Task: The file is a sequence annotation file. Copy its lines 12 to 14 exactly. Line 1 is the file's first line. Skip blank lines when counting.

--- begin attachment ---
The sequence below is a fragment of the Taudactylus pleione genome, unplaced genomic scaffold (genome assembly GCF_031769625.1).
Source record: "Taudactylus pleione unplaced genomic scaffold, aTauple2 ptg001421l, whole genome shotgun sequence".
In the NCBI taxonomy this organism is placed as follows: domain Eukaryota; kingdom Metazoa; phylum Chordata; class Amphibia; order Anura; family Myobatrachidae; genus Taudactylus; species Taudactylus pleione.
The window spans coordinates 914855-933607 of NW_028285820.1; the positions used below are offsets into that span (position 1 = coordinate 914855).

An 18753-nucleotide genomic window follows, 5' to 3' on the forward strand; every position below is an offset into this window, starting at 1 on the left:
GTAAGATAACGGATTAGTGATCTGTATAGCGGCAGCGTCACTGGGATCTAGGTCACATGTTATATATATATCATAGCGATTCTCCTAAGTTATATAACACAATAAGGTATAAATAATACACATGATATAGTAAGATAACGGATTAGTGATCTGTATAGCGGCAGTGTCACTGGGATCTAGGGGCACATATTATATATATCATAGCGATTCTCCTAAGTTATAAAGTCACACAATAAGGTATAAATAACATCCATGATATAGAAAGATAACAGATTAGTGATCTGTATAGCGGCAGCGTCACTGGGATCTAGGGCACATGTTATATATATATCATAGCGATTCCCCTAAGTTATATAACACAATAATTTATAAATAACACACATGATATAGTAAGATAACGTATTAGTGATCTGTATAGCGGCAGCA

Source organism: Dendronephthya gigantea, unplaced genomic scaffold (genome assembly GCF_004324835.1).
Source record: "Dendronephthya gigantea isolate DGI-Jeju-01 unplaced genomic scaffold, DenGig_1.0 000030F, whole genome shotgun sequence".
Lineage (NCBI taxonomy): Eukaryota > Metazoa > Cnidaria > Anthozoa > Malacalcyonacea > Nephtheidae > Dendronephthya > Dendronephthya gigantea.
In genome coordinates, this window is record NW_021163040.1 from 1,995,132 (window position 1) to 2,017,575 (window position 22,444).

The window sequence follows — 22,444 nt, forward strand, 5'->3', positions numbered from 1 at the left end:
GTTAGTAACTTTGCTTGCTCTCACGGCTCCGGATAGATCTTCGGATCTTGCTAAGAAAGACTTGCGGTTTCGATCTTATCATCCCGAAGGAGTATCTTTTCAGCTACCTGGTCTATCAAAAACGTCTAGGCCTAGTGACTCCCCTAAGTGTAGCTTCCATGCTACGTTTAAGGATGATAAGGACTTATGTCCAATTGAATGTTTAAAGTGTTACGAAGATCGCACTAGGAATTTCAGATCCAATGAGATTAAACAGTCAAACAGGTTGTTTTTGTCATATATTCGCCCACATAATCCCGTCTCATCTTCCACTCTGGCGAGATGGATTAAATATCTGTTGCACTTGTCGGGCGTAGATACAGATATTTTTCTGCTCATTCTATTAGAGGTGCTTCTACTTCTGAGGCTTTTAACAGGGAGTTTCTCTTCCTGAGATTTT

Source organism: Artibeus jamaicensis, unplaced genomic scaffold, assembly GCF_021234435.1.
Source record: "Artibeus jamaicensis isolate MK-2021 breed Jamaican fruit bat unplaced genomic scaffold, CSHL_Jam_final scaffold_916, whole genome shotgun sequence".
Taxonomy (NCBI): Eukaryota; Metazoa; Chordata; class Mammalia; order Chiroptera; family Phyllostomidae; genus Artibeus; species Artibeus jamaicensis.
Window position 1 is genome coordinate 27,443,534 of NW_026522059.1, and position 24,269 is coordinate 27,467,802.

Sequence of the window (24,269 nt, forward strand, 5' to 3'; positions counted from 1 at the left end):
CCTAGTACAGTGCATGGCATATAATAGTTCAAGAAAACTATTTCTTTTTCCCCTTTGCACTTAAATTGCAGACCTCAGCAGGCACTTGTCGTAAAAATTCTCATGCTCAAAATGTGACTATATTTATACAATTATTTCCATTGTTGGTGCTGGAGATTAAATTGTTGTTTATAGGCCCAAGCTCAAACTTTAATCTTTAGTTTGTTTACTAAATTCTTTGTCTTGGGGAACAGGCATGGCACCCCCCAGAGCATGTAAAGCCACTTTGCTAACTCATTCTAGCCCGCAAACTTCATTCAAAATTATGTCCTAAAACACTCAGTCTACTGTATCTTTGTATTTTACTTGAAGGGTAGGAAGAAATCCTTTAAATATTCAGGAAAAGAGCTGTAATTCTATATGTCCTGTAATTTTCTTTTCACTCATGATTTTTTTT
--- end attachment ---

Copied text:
GTTAGTAACTTTGCTTGCTCTCACGGCTCCGGATAGATCTTCGGATCTTGCTAAGAAAGACTTGCGGTTTCGATCTTATCATCCCGAAGGAGTATCTTTTCAGCTACCTGGTCTATCAAAAACGTCTAGGCCTAGTGACTCCCCTAAGTGTAGCTTCCATGCTACGTTTAAGGATGATAAGGACTTATGTCCAATTGAATGTTTAAAGTGTTACGAAGATCGCACTAGGAATTTCAGATCCAATGAGATTAAACAGTCAAACAGGTTGTTTTTGTCATATATTCGCCCACATAATCCCGTCTCATCTTCCACTCTGGCGAGATGGATTAAATATCTGTTGCACTTGTCGGGCGTAGATACAGATATTTTTCTGCTCATTCTATTAGAGGTGCTTCTACTTCTGAGGCTTTTAACAGGGAGTTTCTCTTCCTGAGATTTT

Source organism: Artibeus jamaicensis, unplaced genomic scaffold, assembly GCF_021234435.1.
Source record: "Artibeus jamaicensis isolate MK-2021 breed Jamaican fruit bat unplaced genomic scaffold, CSHL_Jam_final scaffold_916, whole genome shotgun sequence".